The concept of developing a continuous stream of branded content can be overwhelming to some companies. How can you possibly come up with original, insightful ideas to share with your audience on a constant basis?
The good news is, in many cases, you don’t have to. By repurposing existing content assets that your organization has already developed, you’ll be able to quickly and easily develop new forms of shareable content that can help your company reach new audiences.
Here’s a look at some examples of existing content you might already have, and how you can breathe new life into it through repurposing:
Convert a webinar into a white paper—or vice versa
If your CIO spent weeks developing a detailed webinar to showcase your latest product solution, don’t ditch those slides just yet. You can use the slide material and transcript of her speech to develop one or more white papers from the material.
In order to do this, draw out a series of linked key points from the slideshow, and use them as the basis of a white paper outline. Integrate statistics and data points used in the webinar, as well as those that you’re able to glean through independent research. The goal of a white paper should not be to present a sales pitch for your company; instead, it should provide its reader with analysis and evidence-based details about how to solve a business problem. Once you’ve developed your white paper, you can use a contact form to generate leads from new prospects.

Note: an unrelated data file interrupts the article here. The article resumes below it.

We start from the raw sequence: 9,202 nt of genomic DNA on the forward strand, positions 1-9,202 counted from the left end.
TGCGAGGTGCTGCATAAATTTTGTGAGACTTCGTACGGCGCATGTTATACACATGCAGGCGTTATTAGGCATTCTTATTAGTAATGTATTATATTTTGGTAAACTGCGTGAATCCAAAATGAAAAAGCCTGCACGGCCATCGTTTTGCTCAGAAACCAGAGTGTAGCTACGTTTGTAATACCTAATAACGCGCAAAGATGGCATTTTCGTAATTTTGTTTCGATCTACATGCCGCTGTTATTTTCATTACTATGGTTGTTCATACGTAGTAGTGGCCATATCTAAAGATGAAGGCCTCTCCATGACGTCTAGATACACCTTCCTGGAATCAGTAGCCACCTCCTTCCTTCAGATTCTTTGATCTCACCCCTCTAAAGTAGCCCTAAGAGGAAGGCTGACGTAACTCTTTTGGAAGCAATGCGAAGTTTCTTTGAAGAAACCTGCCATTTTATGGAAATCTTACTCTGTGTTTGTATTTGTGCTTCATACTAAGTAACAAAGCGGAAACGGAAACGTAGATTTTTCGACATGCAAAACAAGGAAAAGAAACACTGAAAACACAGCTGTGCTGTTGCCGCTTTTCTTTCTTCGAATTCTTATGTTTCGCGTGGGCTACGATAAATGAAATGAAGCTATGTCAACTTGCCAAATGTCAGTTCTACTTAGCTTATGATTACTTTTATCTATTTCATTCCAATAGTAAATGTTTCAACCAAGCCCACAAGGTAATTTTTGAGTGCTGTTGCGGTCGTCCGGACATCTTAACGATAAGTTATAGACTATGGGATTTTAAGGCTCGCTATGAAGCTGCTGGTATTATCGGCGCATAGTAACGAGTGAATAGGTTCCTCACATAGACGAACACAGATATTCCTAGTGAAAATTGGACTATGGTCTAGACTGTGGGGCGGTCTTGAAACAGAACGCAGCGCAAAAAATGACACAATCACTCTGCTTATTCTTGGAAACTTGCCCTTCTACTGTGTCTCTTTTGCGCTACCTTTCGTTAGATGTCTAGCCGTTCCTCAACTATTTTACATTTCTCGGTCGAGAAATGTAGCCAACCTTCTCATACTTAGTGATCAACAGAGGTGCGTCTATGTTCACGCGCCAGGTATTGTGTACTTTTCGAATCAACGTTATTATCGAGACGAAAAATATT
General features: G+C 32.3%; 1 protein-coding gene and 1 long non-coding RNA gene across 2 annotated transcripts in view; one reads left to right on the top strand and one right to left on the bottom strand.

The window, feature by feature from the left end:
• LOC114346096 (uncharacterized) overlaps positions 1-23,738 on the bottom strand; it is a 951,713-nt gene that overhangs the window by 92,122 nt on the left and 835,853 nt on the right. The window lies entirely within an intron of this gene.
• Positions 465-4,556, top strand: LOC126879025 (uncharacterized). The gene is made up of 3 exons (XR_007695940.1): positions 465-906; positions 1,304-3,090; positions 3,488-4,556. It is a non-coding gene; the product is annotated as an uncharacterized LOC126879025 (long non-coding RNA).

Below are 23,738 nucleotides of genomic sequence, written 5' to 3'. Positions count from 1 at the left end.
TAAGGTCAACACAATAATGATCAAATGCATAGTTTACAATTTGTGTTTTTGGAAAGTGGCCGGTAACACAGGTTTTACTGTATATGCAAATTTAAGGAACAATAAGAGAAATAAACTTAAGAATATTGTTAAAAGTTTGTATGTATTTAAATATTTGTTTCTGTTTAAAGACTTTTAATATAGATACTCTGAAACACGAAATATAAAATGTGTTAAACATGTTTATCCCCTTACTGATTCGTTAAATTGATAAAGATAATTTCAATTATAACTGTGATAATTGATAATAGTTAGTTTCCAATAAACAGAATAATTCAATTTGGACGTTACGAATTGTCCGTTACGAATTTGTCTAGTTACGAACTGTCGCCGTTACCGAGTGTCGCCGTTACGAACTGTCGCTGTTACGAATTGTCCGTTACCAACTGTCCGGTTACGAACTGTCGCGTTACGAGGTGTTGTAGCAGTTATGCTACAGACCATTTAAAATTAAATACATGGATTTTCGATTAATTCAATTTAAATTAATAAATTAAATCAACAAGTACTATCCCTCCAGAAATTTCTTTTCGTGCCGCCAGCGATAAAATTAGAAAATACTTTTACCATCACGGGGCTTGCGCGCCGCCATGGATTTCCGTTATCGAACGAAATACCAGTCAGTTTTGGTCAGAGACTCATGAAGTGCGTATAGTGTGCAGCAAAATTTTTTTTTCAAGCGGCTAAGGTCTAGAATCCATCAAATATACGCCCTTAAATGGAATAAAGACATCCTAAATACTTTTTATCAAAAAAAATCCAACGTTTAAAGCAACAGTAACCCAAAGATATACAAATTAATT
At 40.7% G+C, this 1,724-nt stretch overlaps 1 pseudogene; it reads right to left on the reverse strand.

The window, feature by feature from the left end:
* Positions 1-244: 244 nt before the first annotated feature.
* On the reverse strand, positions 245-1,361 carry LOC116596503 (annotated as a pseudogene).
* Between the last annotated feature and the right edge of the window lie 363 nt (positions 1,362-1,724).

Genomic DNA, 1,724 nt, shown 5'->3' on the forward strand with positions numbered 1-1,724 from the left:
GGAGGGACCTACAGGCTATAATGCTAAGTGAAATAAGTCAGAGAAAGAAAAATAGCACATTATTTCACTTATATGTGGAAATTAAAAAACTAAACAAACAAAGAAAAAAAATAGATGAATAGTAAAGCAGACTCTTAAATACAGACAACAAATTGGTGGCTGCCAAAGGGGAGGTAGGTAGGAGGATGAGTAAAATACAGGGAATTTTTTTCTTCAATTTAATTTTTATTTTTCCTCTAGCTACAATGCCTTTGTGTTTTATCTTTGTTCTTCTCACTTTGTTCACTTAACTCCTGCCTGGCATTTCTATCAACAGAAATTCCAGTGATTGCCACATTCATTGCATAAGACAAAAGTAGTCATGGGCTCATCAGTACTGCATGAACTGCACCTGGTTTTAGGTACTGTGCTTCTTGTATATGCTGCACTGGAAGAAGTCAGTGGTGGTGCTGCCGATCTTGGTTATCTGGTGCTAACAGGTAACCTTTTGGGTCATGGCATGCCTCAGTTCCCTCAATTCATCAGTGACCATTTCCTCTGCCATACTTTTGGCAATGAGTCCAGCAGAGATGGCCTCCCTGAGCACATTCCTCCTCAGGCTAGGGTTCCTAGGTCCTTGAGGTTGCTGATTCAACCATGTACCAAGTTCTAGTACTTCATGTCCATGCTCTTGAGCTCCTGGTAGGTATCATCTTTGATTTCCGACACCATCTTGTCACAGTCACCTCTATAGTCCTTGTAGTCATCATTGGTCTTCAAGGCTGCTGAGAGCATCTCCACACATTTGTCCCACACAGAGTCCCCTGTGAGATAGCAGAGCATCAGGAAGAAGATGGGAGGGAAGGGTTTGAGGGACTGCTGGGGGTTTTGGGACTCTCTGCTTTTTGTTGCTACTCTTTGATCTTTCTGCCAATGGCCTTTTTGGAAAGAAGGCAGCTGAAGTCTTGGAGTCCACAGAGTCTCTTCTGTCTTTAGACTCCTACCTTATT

Existing white papers can also serve as fertile ground for the development of new webinars. A longer white paper may be broken down into a series of webinar presentations, each designed to attract a particular audience segment. This Moz article shares some advice on repurposing white papers as webinars.
Break down an e-book into a series of blog posts
While e-books and white papers are typically used as “gated” content to attract new leads, repurposing their key messages as blog posts can help you attract organic search traffic and serve as teaser content to help you attract more downloads.
While an e-book or white paper is likely to be design-heavy and focus on research-based analytical content, your blog content can generally take a more casual tone. For example, an e-book might offer an in-depth comparison of content marketing software vendors and use cases, but a series of blog posts might provide quick, actionable tips on three questions to ask when choosing a vendor, or five ways to assess your vendor’s ROI. Each post should end with a call to action encouraging prospects to learn more by downloading your e-book.
Use stats from a white paper or other industry research to develop an interactive quiz
Your team has no doubt collected many industry-specific statistics and facts to support your product offering—so why not encourage your prospects to test their own industry knowledge in an interactive game? Create a multiple choice or true-or-false quiz that uses data from industry studies to help prospects see how much they know about a certain subject, and scores them accordingly. By asking them to share their email addresses to collect the full results, you can also turn the quiz into a lead-generation tool. Creating quizzes needn’t be difficult: There are a variety of free and premium tools that can get the job done, as this HigherVisibility article shares.